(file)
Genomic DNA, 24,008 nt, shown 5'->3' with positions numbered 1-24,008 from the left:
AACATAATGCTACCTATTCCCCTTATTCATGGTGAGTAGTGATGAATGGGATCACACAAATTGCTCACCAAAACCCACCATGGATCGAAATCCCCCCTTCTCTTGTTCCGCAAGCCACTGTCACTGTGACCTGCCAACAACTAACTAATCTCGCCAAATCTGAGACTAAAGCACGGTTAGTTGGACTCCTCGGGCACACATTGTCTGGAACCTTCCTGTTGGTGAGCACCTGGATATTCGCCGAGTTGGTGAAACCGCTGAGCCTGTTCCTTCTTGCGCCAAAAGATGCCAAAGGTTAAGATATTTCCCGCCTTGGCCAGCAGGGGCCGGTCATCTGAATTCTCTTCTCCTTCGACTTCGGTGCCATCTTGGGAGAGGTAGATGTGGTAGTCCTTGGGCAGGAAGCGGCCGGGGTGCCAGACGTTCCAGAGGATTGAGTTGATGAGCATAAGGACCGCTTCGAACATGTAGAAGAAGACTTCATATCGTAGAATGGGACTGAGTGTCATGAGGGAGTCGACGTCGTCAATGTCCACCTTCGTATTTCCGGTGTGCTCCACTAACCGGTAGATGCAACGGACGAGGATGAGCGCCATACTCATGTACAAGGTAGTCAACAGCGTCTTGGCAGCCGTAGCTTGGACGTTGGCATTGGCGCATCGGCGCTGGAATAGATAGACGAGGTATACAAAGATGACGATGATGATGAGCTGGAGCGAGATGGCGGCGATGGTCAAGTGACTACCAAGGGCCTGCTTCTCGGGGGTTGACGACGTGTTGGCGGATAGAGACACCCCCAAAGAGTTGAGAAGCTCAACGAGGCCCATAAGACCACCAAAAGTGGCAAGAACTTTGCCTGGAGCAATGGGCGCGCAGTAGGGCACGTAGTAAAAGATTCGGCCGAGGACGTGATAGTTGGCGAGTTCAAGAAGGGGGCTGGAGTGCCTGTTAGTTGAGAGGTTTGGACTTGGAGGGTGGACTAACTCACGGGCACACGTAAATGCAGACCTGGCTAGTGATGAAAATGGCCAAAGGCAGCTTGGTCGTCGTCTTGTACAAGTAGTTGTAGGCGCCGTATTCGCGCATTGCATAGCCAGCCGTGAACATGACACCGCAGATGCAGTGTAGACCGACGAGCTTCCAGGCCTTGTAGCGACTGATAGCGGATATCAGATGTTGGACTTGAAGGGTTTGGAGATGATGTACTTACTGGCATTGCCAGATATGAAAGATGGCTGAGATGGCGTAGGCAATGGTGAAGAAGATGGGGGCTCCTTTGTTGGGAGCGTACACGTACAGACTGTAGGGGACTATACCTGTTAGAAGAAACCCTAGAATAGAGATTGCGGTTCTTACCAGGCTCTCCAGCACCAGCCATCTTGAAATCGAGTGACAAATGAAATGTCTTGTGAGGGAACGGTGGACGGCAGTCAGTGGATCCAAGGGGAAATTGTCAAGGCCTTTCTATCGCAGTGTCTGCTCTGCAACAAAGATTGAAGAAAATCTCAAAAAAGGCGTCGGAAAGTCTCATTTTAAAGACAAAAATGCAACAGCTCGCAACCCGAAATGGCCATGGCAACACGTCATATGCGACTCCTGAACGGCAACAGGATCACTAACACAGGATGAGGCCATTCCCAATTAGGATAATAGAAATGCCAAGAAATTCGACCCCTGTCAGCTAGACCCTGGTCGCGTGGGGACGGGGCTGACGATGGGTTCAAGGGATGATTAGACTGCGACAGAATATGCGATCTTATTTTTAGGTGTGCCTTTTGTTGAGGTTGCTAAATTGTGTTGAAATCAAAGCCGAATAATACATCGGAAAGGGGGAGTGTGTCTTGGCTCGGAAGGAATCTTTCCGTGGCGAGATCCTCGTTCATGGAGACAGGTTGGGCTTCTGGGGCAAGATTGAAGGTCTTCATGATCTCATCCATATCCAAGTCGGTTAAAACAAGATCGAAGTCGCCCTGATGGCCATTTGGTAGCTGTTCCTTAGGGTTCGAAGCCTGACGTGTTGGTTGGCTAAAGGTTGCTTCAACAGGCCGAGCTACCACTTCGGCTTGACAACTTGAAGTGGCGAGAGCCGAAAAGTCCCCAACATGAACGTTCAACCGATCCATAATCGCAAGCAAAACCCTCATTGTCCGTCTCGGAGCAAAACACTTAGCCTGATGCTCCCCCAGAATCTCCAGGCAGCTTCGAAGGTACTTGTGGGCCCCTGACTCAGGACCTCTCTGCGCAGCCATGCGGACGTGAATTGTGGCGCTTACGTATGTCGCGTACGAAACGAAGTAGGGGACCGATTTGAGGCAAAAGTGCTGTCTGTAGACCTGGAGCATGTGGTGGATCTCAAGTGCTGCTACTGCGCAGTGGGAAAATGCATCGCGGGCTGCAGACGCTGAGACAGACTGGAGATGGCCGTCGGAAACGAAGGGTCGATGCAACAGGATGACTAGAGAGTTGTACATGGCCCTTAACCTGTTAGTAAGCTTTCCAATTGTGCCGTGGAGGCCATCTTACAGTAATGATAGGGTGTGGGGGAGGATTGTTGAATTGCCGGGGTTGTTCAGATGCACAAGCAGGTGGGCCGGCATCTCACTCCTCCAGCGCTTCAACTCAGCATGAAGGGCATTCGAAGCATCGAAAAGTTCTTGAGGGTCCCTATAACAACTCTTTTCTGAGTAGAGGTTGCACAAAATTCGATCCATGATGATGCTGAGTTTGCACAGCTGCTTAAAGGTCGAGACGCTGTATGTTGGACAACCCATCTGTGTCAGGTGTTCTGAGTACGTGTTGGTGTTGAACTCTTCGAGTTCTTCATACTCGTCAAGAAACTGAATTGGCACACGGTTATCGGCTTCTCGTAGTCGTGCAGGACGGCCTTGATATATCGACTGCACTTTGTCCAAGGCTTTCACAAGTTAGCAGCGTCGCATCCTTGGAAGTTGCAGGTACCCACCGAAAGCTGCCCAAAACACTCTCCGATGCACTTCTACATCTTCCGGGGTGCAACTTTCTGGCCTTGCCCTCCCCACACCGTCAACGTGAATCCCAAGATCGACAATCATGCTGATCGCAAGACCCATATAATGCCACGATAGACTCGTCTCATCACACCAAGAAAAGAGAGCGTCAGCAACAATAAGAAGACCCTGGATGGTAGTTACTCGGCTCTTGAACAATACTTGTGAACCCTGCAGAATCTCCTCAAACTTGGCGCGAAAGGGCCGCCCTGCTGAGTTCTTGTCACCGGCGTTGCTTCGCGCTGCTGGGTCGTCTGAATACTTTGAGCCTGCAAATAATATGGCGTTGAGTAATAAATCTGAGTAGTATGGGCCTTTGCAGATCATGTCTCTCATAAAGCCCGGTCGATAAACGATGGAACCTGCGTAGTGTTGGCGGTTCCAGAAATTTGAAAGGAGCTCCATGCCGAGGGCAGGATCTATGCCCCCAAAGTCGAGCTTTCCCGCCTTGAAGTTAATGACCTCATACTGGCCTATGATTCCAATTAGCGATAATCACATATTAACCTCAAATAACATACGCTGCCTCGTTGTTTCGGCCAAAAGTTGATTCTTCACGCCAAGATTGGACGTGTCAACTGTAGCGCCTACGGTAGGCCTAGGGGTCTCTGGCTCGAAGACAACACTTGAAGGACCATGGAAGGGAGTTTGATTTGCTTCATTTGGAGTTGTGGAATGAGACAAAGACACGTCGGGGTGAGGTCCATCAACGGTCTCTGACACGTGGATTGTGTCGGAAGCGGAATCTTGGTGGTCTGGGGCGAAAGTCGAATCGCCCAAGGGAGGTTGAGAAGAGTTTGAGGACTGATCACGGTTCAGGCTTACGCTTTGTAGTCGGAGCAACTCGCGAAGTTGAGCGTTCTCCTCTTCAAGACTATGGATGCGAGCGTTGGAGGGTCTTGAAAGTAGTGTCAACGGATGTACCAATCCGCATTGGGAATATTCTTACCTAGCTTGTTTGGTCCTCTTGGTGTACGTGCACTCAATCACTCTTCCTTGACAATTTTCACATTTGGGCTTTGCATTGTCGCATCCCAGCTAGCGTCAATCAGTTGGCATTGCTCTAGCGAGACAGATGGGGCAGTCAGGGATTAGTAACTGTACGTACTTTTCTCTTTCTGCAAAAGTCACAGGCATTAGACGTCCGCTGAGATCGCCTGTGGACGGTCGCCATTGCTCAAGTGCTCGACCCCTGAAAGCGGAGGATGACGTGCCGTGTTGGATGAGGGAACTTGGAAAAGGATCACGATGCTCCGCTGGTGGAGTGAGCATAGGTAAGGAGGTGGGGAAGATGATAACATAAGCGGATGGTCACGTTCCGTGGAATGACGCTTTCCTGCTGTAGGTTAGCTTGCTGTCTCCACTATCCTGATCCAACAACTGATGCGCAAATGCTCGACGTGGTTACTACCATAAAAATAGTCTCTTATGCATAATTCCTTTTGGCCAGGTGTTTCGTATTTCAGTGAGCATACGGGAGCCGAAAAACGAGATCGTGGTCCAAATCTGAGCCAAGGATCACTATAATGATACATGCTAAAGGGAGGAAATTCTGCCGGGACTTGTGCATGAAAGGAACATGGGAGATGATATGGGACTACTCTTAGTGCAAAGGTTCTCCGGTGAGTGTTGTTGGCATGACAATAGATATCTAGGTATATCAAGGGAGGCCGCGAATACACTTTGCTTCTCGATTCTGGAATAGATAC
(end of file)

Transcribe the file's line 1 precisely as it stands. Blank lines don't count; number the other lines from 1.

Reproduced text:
Genomic DNA, 24,008 nt, shown 5'->3' with positions numbered 1-24,008 from the left: